NY lawmakers introduce ‘ghost gun’ legislation honoring Parkland high school shooting victim
Family members of victims of the Parkland, Florida high school shooting are working with New York lawmakers to push for gun safety bills.
A gunman stormed into Marjory Stoneman Douglas High School on Feb. 14, 2018, killing 17 people. Two years after the shooting, South Florida schools held a moment of silence in remembrance at 10:17 a.m. Friday.
In the years since the school massacre, many of the victims’ family members have become gun control advocates.
Linda Beigel Schulman channeled her pain into a mission to fight for gun control in memory of her son, Scott Beigel, a teacher who was killed while protecting students from the shooter.
“My son will never be out of my mind and out of my thoughts,” says Schulman.
State lawmakers introduced new legislation Friday named in Beigle’s memory that is aimed at outlawing ghost guns.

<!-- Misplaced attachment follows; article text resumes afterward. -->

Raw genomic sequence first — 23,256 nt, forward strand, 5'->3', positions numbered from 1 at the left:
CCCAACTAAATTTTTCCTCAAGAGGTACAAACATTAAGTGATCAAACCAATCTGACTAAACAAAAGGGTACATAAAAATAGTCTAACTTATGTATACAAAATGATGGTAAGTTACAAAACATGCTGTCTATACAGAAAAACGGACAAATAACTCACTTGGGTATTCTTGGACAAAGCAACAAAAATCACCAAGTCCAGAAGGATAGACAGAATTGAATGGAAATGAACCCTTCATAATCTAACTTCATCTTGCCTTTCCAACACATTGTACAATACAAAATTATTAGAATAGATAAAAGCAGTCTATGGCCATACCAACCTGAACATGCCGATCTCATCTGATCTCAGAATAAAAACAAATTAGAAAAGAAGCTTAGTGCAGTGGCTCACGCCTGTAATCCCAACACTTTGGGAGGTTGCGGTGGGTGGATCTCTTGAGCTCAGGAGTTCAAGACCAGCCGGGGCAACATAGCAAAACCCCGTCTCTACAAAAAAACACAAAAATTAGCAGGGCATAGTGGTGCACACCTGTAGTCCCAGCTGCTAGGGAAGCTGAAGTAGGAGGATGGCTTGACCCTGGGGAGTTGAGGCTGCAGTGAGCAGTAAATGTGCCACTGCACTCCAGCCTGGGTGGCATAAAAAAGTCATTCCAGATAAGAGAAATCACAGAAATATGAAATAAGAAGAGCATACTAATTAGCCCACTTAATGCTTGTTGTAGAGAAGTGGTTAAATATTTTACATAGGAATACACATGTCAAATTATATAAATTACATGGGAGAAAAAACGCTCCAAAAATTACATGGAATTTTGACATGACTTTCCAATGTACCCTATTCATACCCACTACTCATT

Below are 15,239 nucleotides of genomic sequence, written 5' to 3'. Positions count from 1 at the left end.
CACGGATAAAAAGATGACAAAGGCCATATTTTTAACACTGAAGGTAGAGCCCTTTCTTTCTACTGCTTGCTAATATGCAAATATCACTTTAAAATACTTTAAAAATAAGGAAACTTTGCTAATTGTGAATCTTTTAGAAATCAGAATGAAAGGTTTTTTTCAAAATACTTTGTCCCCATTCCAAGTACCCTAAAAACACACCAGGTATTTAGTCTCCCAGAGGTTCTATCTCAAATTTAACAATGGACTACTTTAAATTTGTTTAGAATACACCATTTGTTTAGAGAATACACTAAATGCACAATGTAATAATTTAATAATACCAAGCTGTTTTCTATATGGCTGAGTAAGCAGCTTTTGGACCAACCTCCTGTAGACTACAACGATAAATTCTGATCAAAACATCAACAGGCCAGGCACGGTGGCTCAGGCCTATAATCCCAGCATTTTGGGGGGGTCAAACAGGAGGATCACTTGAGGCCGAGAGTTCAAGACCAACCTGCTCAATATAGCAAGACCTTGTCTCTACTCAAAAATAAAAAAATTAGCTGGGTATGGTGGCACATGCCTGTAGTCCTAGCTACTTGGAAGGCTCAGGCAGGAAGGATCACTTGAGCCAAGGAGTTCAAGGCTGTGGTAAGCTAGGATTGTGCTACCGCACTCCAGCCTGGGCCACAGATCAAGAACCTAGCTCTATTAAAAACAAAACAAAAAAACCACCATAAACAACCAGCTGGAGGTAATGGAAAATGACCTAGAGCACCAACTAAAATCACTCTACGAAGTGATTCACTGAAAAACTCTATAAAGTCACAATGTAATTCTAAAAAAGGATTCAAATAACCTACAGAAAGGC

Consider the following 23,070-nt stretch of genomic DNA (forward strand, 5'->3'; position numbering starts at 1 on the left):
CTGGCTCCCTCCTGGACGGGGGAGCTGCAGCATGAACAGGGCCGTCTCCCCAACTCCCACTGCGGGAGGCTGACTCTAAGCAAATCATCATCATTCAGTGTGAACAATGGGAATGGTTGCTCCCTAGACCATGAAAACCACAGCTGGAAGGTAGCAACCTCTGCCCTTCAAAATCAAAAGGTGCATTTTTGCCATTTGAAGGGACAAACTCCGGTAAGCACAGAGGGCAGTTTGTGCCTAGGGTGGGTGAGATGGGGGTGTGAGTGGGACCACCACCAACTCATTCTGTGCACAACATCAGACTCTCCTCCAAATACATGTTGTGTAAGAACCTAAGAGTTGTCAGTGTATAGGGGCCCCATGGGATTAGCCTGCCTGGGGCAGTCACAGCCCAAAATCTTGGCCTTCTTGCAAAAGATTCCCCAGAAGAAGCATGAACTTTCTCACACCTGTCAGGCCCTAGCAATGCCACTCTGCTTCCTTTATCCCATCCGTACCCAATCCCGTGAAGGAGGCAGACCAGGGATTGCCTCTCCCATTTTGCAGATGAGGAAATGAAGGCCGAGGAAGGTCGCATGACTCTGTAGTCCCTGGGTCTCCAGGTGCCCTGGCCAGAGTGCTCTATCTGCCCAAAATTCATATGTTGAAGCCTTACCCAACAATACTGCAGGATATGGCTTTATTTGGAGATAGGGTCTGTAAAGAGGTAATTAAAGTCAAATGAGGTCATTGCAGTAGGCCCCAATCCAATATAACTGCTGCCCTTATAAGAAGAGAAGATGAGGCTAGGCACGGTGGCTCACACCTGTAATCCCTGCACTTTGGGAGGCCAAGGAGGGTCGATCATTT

Ghost guns are semi-automatic weapons assembled with unfinished receivers purchased online. An unfinished receiver, when assembled, makes a firearm untraceable since it would not have a serial number.
The proposed Scott J. Beigel Unfinished Receivers Act would make it illegal to possess an unfinished frame or receiver without a gunsmith license. It would also prohibit the possession of major components of a firearm, rifle, or shotgun by people who are not allowed to own weapons
“This legislation will save lives,” says Schulman. “This legislation will cut off the potential of anybody making a gun.”
While Schulman is hoping for the legislation to pass, she also says her fight for strong gun safety laws won't end there.
“I'm going to keep on that mission of making sure nobody else stands in my shoes,” she says.
The measure is expected to be voted on next month. If passed, it could be signed into law by April.